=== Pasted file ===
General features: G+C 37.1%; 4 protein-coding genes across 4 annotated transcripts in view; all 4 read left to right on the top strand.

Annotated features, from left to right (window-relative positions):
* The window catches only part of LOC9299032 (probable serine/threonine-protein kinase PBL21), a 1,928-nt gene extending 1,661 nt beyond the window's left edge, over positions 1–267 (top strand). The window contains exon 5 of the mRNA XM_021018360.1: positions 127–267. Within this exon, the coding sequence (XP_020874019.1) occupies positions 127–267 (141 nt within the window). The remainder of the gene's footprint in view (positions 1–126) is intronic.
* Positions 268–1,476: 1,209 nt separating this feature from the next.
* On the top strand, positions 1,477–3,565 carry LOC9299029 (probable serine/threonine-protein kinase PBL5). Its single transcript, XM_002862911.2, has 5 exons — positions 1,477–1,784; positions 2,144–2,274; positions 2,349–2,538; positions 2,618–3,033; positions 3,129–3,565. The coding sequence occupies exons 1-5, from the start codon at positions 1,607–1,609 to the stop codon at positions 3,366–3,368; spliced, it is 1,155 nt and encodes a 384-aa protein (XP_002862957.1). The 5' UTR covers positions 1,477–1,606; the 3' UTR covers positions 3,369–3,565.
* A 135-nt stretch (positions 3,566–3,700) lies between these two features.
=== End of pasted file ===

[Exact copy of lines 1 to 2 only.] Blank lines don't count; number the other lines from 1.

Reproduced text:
General features: G+C 37.1%; 4 protein-coding genes across 4 annotated transcripts in view; all 4 read left to right on the top strand.

Annotated features, from left to right (window-relative positions):